USDA Raises FY 2010 Ag Export Forecast

August 31, 2010 06:32 AM

Roger Bernard, Farm Journal Policy & Washington Editor

Increased exports of grain and feed at higher values along with increased livestock, poultry, and dairy product exports all helped to push up the forecast for U.S. ag exports in fiscal year (FY) 2010. USDA today said the value of U.S. ag exports for FY 2010 will be $107.5 billion, up $3 billion from their May forecast. And their first look at FY 2011 has the value of those shipments projected at $113 billion, billion, up $5.5 billion from FY 2010 forecast.

On the import side, USDA now puts FY 2010 imports at a value of $77 billion, up $500 million from their May forecast. For FY 2011, USDA sees the value of U.S. ag imports rising $81.5 billion.

USDA now expects a slightly larger trade surplus for U.S. agriculture for FY 2010 -- $30.5 billion, up $2.5 billion from May -- and for FY 2011 they expect the trade black ink will total $31.5 billion.

One of the areas where an uptick in trade is forecast is in U.S. beef, and USDA Secretary Tom Vilsack said work continues at USDA to broaden trade paths on that front.

Regarding Japan, Vilsack noted the turnover at the Japan's Ministry of Agriculture and that has kept action on idle for a while. "I believe we're on the way to having technical teams meet," he noted. "I hope they (the meetings) will happen sooner rather than later." He would not offer a specific timeframe for those talks except to say they should happen in "the very near future."

But while expressing optimism for those discussions, Vilsack cautioned the two sides have "been on the brink before of a breakthrough and had to take step back so I don't want to be overly hopeful." A letter will soon be headed to Japan that is aimed at establishing a timeline for the meetings.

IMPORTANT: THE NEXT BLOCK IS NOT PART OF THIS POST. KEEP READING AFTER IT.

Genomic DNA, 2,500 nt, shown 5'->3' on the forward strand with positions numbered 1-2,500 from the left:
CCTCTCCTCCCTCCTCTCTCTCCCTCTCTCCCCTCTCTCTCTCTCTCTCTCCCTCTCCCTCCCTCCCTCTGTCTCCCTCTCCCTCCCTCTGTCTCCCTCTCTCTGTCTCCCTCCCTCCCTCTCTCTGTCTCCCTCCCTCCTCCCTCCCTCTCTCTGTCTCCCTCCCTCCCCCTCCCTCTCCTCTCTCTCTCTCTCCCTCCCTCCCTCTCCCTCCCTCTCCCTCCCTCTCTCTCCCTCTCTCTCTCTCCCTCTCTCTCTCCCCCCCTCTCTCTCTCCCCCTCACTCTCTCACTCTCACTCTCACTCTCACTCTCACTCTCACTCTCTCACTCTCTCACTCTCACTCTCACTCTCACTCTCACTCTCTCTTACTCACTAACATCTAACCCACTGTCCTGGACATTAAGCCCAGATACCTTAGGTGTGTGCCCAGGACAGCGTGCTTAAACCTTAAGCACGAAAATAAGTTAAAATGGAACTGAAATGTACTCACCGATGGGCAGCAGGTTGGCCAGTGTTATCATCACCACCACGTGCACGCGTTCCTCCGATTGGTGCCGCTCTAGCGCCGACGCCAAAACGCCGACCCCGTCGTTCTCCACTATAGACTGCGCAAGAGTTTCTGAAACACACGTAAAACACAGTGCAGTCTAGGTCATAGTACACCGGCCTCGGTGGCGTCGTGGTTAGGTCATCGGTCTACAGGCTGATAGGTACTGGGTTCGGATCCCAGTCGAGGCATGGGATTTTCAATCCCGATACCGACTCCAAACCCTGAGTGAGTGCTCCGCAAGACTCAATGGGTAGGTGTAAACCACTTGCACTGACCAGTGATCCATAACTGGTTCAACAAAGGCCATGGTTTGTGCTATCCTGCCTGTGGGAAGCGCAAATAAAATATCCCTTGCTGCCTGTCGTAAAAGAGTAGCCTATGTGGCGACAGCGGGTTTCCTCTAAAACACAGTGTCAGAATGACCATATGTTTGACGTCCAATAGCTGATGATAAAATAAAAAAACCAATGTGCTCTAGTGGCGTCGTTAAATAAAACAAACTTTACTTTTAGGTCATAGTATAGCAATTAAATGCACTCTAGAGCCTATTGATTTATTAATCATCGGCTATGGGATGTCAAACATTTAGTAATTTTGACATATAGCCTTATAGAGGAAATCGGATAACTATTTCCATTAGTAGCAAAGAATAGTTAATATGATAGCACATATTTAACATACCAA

Regarding China, Vilsack said there has been progress in terms of building a positive relationship with China on livestock trade issues, and the two sides have continued to talk. "We hope make progress as we have on poultry and pork in Chinese market," Vilsack said of the situation on beef trade.

Regarding the forecast rise in the value of U.S. poultry exports, Vilsack was asked about that since Russia -- a key market for U.S. poultry -- has only recently reopened. "There are 26 facilities we would like Russia to do business with," he explained. "They have signed off on about half of those and we are working through the process to open up the others." Vilsack expressed confidence there will be "shipments very, very soon and I think our (export) forecast reflects that."

While Vilsack was brimming with confidence on the updated export forecast, analysts for USDA's Economic Research Service (ERS) also included this caution, in two paragraphs labeled "Risks and Caveats:"

"The three major threats to world growth in 2011 are the EU economy tanking due to their debt situation, the U.S. economy going into a recession, and a continuing widening of the Chinese trade surplus. A major near-term risk to the world recovery is a potential spillover of the crisis brought on by high government debt in Greece, Portugal, Spain, Italy, and Ireland.

"The consensus forecast for 2010 and 2011 is of continuing recovery in both the developed and developing economies, with a few regional rough patches. The case for moderate world growth for the rest of 2010 and solid growth for 2011 is based on low interest rates, increasing trade flows, and the willingness of central banks to keep financial assets on current balance sheets, encouraging easier private credit and strong growth in corporate profits. At this time, that scenario is much more likely than any or all of the downside scenarios."

Interestingly, one of the countries touted by USDA when the May forecast was released was China. In May, USDA said shipments for October-March tallied $10.632 billion, with a full-FY forecast of $14 billion. And, the Oct.-June total outlined in today's forecast puts the value of U.S. ag exports to China at $12.461 billion, with the full FY forecast unchanged at $14 billion.



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